High performance photodetectors for multimode optical data links
Author(s)Giziewicz, Wojciech Piotr, 1977-
Massachusetts Institute of Technology. Dept. of Electrical Engineering and Computer Science.
Lionel C. Kimerling.
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The majority of photodetectors presented in the literature, or available commercially, have dimensions on the order of 50 Ym or smaller, suitable for glass multimode or single mode fibre applications. The recent successful commercialisation of very large core diameter plastic optical fibre in systems based around 650 nm emitters, as well as the recent emergence of new polymer materials enabling relatively low loss at the more standard 780 nm and 850 nm wavelengths, has exposed the need for integrated photodetectors with dimensions well above 100 /m and capable of bitrates from 250 Mb/s for low-cost consumer applications to multiple Gb/s for high performance short reach interconnects. This size-performance regime has been largely ignored until now. This work examines interdigitated detector structures in multiple material systems by measurement and simulation. An optoelectronic frequency response measurement system was designed and implemented for this work, allowing measurement up to 8 GHz using 850 nm or 1550 nm sources. The full expression for frequency response of diffusion current under different illumination scenarios was derived, a topic normally omitted in the discussion of photodetectors, and applied to the analysis of device measurements.(cont.) Silicon detectors of various geometries were fabricated, with measured bandwidths at 5 V reverse bias up to 2 GHz for 200 ym diameter devices and 4 GHz for 50 and 100 ym diameter devices. The latter is the highest bandwidth reported for a silicon detector fabricated in a CMOS-compatible process and biased at a practically accessible voltage. Device performance was confirmed by simulation, and a novel structure is proposed featuring a buried junction on SOI determined by simulation to have twice as high a responsivity-bandwidth product as the best reported devices fabricated on high resistivity SOI. The silicon device structure was modified for epitaxial germanium wafers, and devices were fabricated. The germanium devices were simulated to determine the appropriate technology scaling direction and maximum device dimensions for desired performance specifications.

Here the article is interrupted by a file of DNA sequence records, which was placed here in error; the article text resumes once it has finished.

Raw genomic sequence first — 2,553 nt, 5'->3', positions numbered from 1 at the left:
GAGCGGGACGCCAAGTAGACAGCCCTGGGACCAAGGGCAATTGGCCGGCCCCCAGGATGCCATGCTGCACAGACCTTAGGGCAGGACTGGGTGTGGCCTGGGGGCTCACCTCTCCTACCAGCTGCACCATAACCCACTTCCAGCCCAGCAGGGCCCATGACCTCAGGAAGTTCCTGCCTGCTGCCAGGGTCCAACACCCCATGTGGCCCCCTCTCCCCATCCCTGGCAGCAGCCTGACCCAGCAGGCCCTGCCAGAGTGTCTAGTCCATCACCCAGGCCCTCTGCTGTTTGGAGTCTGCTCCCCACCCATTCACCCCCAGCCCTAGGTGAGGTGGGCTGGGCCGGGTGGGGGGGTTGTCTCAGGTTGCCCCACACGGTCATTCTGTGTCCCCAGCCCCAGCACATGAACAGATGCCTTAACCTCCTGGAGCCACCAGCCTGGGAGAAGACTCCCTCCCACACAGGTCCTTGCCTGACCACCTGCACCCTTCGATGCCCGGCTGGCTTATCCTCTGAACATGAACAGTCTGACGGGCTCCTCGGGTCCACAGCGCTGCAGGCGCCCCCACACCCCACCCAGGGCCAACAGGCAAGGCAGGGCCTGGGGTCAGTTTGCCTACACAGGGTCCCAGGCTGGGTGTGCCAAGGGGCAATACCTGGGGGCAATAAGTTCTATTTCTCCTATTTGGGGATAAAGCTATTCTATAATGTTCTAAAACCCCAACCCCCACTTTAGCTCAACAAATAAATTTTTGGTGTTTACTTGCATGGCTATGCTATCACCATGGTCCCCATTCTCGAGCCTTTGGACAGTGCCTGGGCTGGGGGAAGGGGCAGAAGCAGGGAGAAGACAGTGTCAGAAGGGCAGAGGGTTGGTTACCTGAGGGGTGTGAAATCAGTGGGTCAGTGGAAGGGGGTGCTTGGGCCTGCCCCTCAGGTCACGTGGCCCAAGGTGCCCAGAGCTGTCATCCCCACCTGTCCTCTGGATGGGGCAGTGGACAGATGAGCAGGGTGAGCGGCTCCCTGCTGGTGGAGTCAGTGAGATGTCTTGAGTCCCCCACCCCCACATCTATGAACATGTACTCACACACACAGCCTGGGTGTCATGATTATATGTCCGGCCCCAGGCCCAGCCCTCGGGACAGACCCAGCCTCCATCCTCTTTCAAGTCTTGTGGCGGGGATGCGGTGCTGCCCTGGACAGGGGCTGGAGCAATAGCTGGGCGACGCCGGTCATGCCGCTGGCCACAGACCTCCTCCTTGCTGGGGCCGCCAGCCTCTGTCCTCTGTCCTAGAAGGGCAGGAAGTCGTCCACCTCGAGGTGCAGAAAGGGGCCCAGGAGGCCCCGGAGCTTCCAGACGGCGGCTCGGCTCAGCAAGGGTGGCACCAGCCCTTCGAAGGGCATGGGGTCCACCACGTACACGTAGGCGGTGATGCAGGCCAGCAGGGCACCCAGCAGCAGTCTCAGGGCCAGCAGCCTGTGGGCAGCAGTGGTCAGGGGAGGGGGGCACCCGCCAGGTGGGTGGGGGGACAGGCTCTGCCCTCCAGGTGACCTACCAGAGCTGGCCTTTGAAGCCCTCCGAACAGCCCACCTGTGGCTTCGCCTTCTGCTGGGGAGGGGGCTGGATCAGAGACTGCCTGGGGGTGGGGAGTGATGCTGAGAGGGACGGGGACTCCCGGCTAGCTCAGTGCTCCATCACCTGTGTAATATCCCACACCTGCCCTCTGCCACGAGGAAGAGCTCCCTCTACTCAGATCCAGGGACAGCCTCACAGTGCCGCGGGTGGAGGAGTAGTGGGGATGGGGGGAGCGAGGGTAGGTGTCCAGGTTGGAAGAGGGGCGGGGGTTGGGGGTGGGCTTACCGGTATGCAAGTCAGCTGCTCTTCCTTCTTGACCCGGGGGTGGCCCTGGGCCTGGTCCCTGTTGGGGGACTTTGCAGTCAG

Thesis (Ph. D.)--Massachusetts Institute of Technology, Dept. of Electrical Engineering and Computer Science, 2006.Includes bibliographical references (p. 233-240).
DepartmentMassachusetts Institute of Technology. Dept. of Electrical Engineering and Computer Science.
Massachusetts Institute of Technology
Electrical Engineering and Computer Science.